They don’t show up to vote

Typical voter turnout in a presidential election year is 50 to 60 percent, according to the Center for the Study of the American Electorate.

Not bad, but hardly impressive when compared with other OPEC high wealth countries many of which average over 70 percent turnout.

In New York State and many other states, turnout for school board elections and for school budget votes hovers around 5 to 15 percent of eligible voters. Frequently, the voters select school board members like Todd Morgan who get elected because of single issue concerns. With such low turnout a highly motivated but very small slice of the potential voters can easily sway a school board member election. This can be also true with votes for or against a school budget.

Frequently, a relatively small number of repeat local voters have personal agendas. For example, they hated the new property assessment system, the superintendent who left the district 10 years ago said something that offended them, they like to read the stories in their local newspaper about the latest shouting match at the school board meeting, etc.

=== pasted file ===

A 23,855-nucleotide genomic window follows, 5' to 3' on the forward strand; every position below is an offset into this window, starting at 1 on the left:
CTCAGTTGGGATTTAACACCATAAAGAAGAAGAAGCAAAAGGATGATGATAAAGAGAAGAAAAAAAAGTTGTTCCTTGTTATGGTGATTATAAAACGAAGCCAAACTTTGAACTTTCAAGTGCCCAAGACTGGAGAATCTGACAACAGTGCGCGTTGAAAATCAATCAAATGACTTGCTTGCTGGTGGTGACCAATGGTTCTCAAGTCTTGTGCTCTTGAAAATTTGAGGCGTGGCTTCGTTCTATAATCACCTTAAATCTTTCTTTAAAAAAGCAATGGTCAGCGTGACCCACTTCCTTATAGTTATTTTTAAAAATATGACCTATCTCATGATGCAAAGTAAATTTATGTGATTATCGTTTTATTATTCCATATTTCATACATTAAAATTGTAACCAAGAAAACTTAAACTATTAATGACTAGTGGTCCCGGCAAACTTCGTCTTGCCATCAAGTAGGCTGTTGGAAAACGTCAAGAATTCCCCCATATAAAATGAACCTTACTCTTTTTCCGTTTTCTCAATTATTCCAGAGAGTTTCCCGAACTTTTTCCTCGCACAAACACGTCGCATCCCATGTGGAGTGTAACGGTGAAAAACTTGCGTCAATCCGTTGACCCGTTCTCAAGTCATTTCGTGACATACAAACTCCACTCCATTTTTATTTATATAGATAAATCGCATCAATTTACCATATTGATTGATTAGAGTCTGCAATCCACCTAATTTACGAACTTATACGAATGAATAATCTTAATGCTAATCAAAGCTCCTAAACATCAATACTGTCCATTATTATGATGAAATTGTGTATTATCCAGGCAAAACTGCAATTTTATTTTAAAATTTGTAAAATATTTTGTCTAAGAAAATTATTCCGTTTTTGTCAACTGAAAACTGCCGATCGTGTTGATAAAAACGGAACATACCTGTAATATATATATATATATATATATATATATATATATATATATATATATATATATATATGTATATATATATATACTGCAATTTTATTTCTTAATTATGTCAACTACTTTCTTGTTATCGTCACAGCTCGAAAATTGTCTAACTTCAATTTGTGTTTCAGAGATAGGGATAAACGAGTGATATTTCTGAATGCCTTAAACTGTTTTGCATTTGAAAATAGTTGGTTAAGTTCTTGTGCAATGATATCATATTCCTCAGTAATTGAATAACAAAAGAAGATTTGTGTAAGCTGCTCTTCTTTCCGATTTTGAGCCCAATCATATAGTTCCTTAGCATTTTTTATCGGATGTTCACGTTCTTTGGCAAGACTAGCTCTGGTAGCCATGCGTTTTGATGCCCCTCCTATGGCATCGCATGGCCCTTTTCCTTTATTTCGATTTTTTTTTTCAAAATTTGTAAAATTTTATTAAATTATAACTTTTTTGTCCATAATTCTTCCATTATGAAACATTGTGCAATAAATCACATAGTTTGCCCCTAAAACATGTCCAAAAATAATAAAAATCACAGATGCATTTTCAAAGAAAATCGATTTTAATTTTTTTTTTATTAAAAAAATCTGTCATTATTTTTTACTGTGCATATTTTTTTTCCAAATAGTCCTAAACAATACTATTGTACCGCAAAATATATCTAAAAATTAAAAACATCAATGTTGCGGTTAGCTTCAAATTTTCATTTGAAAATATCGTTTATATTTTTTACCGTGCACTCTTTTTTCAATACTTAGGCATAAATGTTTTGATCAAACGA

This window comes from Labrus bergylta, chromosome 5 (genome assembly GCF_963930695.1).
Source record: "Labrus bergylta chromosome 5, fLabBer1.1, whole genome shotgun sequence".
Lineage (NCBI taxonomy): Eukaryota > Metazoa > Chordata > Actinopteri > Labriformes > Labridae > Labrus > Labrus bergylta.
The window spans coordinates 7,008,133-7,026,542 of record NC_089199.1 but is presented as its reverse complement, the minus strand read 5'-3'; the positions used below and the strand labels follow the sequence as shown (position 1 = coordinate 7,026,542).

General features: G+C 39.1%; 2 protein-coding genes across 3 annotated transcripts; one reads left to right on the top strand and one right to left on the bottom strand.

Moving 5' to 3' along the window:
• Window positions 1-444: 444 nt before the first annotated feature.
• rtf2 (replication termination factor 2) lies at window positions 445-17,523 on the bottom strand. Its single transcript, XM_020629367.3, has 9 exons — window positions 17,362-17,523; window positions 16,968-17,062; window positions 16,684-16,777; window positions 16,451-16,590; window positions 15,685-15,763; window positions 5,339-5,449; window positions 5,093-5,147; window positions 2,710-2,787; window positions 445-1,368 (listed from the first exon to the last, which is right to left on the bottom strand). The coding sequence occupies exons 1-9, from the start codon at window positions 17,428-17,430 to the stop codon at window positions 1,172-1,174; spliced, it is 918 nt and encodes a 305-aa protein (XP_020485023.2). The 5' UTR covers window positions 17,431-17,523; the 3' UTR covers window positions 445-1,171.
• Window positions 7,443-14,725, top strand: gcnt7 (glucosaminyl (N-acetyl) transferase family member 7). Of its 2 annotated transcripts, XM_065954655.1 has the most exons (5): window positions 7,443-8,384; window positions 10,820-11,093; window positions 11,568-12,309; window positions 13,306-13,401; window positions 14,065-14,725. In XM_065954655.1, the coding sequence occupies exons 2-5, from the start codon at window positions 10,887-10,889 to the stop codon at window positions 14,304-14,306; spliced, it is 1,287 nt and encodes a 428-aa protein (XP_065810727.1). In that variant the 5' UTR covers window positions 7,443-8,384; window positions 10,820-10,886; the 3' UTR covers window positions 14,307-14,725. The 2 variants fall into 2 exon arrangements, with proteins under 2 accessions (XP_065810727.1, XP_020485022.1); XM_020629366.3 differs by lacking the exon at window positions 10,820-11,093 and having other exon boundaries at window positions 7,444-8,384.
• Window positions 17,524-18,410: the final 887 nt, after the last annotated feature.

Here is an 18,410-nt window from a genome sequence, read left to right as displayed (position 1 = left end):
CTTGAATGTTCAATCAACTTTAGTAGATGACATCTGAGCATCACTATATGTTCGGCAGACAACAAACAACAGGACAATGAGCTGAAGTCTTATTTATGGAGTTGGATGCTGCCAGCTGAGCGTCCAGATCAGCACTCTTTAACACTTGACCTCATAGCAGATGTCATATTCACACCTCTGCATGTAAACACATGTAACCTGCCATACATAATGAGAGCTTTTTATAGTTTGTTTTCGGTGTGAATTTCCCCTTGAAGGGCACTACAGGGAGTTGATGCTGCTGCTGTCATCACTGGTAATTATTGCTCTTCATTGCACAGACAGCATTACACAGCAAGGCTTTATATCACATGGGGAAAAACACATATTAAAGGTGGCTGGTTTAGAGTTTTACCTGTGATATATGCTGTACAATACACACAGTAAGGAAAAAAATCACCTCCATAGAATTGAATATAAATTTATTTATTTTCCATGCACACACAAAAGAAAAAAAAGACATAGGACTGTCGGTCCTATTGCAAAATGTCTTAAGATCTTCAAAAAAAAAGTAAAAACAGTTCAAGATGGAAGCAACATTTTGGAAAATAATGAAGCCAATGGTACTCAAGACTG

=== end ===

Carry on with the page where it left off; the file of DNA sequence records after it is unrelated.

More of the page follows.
And they can send a school district to electoral and management purgatory for decades due to the low voter turnout numbers and weak leadership quality of their school superintendent and school board members to the point where school board meetings becomes a three ring circus.

Is it more than just low turnout? Is the problem more about the quality, qualifications and leadership experience of the candidates running for the school board? Perhaps.

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